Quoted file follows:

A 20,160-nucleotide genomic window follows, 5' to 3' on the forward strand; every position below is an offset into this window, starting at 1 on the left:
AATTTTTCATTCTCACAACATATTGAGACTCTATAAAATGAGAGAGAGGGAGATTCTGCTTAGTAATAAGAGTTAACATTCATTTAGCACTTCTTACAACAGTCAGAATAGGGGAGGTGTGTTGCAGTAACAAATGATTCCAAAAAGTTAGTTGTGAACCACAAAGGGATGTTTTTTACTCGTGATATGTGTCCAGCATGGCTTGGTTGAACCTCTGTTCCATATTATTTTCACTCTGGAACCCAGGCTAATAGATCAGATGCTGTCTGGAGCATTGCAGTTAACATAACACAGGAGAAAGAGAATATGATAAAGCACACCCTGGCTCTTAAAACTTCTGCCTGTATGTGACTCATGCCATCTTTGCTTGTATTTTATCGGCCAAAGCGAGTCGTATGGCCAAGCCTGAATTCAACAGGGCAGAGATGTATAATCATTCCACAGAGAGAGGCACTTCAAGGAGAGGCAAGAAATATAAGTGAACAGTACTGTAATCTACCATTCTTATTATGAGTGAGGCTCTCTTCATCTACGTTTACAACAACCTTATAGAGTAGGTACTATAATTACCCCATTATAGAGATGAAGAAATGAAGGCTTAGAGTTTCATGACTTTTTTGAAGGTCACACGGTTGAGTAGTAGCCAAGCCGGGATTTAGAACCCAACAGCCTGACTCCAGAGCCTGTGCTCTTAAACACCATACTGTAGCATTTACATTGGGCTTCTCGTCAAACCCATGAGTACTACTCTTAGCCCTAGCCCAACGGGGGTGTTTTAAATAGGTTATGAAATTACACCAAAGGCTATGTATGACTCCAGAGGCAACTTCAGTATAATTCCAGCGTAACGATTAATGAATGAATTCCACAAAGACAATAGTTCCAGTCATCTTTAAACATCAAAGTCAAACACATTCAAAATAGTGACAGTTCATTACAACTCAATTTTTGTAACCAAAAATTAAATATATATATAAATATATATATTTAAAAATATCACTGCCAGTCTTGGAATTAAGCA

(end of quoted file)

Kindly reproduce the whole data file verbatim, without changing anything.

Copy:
A 20,160-nucleotide genomic window follows, 5' to 3' on the forward strand; every position below is an offset into this window, starting at 1 on the left:
AATTTTTCATTCTCACAACATATTGAGACTCTATAAAATGAGAGAGAGGGAGATTCTGCTTAGTAATAAGAGTTAACATTCATTTAGCACTTCTTACAACAGTCAGAATAGGGGAGGTGTGTTGCAGTAACAAATGATTCCAAAAAGTTAGTTGTGAACCACAAAGGGATGTTTTTTACTCGTGATATGTGTCCAGCATGGCTTGGTTGAACCTCTGTTCCATATTATTTTCACTCTGGAACCCAGGCTAATAGATCAGATGCTGTCTGGAGCATTGCAGTTAACATAACACAGGAGAAAGAGAATATGATAAAGCACACCCTGGCTCTTAAAACTTCTGCCTGTATGTGACTCATGCCATCTTTGCTTGTATTTTATCGGCCAAAGCGAGTCGTATGGCCAAGCCTGAATTCAACAGGGCAGAGATGTATAATCATTCCACAGAGAGAGGCACTTCAAGGAGAGGCAAGAAATATAAGTGAACAGTACTGTAATCTACCATTCTTATTATGAGTGAGGCTCTCTTCATCTACGTTTACAACAACCTTATAGAGTAGGTACTATAATTACCCCATTATAGAGATGAAGAAATGAAGGCTTAGAGTTTCATGACTTTTTTGAAGGTCACACGGTTGAGTAGTAGCCAAGCCGGGATTTAGAACCCAACAGCCTGACTCCAGAGCCTGTGCTCTTAAACACCATACTGTAGCATTTACATTGGGCTTCTCGTCAAACCCATGAGTACTACTCTTAGCCCTAGCCCAACGGGGGTGTTTTAAATAGGTTATGAAATTACACCAAAGGCTATGTATGACTCCAGAGGCAACTTCAGTATAATTCCAGCGTAACGATTAATGAATGAATTCCACAAAGACAATAGTTCCAGTCATCTTTAAACATCAAAGTCAAACACATTCAAAATAGTGACAGTTCATTACAACTCAATTTTTGTAACCAAAAATTAAATATATATATAAATATATATATTTAAAAATATCACTGCCAGTCTTGGAATTAAGCA